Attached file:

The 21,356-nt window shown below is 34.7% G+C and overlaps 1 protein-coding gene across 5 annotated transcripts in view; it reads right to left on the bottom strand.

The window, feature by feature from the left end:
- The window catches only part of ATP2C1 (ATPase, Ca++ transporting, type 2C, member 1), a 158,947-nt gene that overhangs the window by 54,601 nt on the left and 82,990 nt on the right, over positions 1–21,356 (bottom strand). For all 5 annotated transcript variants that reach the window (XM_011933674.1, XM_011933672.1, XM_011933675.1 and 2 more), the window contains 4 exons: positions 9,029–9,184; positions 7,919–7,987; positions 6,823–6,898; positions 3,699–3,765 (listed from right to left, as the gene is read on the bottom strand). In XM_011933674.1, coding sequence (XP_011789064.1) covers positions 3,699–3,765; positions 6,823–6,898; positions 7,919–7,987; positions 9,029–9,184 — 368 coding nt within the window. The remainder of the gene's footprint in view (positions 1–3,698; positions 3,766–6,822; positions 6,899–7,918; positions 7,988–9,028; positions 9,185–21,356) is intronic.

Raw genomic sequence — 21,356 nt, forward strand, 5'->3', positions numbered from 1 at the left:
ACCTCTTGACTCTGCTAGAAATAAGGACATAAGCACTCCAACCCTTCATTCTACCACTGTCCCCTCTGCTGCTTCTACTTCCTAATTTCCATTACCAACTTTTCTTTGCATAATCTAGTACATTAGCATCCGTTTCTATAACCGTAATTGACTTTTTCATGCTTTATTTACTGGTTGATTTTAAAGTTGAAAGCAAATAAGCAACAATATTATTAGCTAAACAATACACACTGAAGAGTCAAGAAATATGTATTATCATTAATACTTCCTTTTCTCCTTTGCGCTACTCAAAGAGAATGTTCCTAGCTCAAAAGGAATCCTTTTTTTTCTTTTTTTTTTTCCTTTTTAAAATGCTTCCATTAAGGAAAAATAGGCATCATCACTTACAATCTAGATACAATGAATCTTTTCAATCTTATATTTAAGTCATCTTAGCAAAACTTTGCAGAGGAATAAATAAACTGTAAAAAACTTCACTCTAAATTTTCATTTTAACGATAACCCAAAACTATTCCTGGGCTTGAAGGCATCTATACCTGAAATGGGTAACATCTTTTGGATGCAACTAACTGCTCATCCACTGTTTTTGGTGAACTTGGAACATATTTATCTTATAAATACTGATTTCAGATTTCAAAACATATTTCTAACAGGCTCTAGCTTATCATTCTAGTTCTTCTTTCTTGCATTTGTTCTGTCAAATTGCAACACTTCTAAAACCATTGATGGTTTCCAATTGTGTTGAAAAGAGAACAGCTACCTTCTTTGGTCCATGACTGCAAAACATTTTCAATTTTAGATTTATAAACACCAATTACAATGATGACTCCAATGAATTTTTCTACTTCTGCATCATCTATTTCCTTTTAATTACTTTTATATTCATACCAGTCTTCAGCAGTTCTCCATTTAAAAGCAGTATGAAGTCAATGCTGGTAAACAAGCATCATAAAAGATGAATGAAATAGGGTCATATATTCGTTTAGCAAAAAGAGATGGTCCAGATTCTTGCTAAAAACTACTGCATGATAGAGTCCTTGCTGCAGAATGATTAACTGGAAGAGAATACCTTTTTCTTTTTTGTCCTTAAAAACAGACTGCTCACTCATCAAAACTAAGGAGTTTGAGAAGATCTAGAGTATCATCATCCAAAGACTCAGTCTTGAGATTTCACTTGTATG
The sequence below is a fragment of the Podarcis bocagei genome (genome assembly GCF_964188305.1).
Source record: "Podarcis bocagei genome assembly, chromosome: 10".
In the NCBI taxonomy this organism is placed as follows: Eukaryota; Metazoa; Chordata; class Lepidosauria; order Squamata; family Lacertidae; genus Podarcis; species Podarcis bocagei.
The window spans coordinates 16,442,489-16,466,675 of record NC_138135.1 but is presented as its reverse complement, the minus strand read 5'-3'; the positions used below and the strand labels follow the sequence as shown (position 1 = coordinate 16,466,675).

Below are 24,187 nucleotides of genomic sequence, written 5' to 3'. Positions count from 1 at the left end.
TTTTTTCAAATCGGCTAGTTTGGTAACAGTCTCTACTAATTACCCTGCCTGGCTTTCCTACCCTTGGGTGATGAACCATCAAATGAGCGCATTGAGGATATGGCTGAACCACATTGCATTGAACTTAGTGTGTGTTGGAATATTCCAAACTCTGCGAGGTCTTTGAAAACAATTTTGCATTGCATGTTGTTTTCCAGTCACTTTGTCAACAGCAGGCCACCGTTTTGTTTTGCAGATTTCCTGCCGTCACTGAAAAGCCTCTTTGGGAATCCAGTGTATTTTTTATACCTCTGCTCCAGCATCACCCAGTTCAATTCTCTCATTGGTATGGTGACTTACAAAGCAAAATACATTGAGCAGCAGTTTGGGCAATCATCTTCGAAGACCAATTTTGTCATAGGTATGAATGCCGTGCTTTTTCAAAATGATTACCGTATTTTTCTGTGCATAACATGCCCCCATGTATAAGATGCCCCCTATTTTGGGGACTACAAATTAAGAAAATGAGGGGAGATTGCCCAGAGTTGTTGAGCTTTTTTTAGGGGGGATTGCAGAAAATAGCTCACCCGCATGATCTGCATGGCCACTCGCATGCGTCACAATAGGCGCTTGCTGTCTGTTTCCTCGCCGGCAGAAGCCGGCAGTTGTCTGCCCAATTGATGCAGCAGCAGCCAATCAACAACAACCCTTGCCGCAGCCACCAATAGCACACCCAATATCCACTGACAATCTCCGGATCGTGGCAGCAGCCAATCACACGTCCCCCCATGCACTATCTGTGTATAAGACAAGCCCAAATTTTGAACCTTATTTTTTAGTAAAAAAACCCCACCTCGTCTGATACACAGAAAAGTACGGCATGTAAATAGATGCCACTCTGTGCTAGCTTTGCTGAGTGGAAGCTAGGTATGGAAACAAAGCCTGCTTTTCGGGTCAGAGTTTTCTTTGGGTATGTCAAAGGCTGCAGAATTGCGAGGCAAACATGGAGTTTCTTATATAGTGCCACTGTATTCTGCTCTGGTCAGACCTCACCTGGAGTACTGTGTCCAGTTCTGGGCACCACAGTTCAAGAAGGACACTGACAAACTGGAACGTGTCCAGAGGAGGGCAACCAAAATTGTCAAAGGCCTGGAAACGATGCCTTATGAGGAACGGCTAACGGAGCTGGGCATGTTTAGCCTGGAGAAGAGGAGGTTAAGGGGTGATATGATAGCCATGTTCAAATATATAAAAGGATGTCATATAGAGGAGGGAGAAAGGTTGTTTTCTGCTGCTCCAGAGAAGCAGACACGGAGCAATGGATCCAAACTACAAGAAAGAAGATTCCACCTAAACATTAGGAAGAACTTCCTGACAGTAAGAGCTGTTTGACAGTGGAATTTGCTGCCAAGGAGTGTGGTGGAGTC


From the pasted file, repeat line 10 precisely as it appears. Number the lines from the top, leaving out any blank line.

Below are 24,187 nucleotides of genomic sequence, written 5' to 3'. Positions count from 1 at the left end.